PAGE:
Maryland’s appeals court reinstated the murder conviction against Adnan Syed on Tuesday, roughly six months after Baltimore prosecutors provided new evidence in the 1999 killing of Hae Min Lee.
Syed, whose conviction was made famous by the podcast “Serial,” was released from prison in October after Baltimore City State Attorney Marilyn Mosby said DNA evidence supported Syed’s innocence.
Lee’s family had filed an appeal, arguing that they were not properly notified of the efforts to release Syed last year.
The Maryland appeals court ruled in their favor, stating that officials failed to provide sufficient notice for Lee’s family to attend the hearing.
A new hearing will be held regarding the evidence to vacate Syed’s conviction, but the previous murder charges have been reinstated in the interim.
Tuesday’s decision and the new hearing are seen as a procedural issue, and there is no reason to believe Syed will be sent back to prison. The prosecutor has indicated that there is evidence pointing to other suspects and that the investigation is ongoing.
Lee’s family said they were delighted with the court’s decision.
“We are equally pleased that the Appellate Court is directing the lower court to conduct a transparent hearing where the evidence will be presented in open court and the court’s decision will be based on evidence for the world to see,” the family said in a statement.
Rabia Chaudry, Syed’s family friend and an attorney who brought his case to “Serial” producer Sarah Koenig, tweeted that she’d host an Instagram Live on Wednesday to discuss the development.
But in the interim, Rabia said that she stands by “the integrity of the evidence that exonerated Adnan and urge the Baltimore Police and States Attorney’s office to find the source of the DNA on the victims shoes and find Hae Min Lee’s actual killer.”
Lee was 18 when she was found buried in Baltimore’s Leakin Park. Investigators targeted Syed, her ex-boyfriend, as the prime suspect in her death.
He was sentenced to life in 2000, but advocates have said that the evidence used to convict him was unreliable and police ignored leads to other potential suspects.
Last year, Baltimore officials said a round of new DNA testing on Lee’s skirt, pantyhose, shoes and jacket showed DNA belonging to “multiple contributors.”
Syed’s DNA was not found in the new tests.
The state said there were two other potential suspects in Lee’s murder, including someone who had threatened to kill her. Syed’s case was subject to a Brady violation, as prosecutors failed to disclose the evidence to his defense team.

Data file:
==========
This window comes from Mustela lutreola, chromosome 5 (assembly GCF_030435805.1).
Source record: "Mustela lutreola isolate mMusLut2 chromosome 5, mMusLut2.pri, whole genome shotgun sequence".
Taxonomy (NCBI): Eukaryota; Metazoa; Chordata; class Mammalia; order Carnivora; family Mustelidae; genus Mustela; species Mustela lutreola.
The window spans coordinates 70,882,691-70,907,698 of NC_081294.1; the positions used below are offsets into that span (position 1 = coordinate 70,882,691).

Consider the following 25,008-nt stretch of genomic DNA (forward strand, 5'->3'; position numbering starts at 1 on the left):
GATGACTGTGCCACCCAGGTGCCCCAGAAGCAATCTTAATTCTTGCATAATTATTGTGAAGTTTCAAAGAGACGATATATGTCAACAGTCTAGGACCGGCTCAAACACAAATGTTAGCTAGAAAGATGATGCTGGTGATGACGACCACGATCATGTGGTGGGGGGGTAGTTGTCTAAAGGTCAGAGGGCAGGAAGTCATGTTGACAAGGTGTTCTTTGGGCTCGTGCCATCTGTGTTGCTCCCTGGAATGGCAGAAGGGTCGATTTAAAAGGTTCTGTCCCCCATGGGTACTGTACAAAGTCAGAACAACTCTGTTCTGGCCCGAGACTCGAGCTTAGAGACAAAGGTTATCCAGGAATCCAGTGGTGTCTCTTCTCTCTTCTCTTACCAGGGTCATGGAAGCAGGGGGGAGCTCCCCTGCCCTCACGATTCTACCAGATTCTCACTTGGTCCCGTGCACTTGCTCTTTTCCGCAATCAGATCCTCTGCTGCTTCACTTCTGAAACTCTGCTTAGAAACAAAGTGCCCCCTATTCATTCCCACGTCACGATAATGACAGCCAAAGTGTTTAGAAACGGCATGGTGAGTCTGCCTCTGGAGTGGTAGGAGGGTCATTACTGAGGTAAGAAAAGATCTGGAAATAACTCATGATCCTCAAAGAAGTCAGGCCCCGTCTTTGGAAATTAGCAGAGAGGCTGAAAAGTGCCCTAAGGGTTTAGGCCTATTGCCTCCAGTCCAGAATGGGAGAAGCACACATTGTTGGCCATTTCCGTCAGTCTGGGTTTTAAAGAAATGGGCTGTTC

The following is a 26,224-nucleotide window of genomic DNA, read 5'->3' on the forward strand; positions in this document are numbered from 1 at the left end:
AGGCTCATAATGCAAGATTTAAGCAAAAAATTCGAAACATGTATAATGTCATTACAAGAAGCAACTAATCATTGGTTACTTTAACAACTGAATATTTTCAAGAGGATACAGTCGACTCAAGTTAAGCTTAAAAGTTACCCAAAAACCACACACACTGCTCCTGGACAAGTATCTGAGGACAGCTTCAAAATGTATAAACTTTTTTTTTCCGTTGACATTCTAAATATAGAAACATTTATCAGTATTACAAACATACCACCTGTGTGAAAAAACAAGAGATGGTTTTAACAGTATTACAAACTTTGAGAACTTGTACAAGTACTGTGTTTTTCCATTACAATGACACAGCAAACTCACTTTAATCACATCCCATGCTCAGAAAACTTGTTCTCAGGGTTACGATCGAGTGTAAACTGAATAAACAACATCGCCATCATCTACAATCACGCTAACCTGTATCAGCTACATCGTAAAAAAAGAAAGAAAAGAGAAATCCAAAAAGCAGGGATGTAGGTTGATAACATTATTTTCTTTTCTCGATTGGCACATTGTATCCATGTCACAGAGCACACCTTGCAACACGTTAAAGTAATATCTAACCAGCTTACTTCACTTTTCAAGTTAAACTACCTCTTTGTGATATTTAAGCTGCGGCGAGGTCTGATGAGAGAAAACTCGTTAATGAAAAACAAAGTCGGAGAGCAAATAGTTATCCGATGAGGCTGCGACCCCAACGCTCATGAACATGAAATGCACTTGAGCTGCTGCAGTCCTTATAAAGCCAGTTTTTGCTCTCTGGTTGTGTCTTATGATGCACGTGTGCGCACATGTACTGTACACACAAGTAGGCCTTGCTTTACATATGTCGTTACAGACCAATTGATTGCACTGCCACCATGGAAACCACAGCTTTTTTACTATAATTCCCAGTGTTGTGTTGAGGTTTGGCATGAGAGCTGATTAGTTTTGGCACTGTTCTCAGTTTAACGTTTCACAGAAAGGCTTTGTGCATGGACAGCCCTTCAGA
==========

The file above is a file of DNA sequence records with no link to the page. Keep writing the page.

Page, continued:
Prosecutor Becky Feldman said moments before a judge vacated Syed’s conviction that, “The state has lost confidence in the integrity of this conviction and believes that it is in the interest of justice and fairness that his convictions be vacated.”
Lee’s brother, Young, was contacted by Feldman on Sept. 12 to let him know the state was filing a motion to vacate Syed’s conviction, according to Tuesday’s ruling. He was then given only a few days’ notice of the hearing time, which would have required him to fly from his home in California to attend in person.
The majority opinion in the appellate court ruling said the result of a hearing will be to either reinstate the initial conviction or vacate it again.
“Accordingly, the violation of Mr. Lee’s rights can be remedied without violating Mr. Syed’s constitutional right to be free from double jeopardy,” the ruling said.
Erica Suter, an attorney for Syed, argued that teleconferencing via Zoom was a sufficient avenue to satisfy the Lee family’s rights to attend the hearing and discuss the impact the vacation would have on them.
“I think we would be in different circumstances if the state did not provide Mr. Lee a Zoom option. But we are in very different times now,” Suter said at the appellate hearing in February.
In a dissenting opinion, Judge Stuart R. Berger noted that Lee’s family does not have a right to speak at vacatur hearing and that the electronic attendance was likely sufficient to satisfy the family’s rights. The trial judge also allowed Lee’s brother to make a statement to the court.
“Ultimately, the court provided Mr. Lee with both the attendance he was entitled to, and the judge exercised her discretion in affording him the opportunity to participate,” Berger wrote.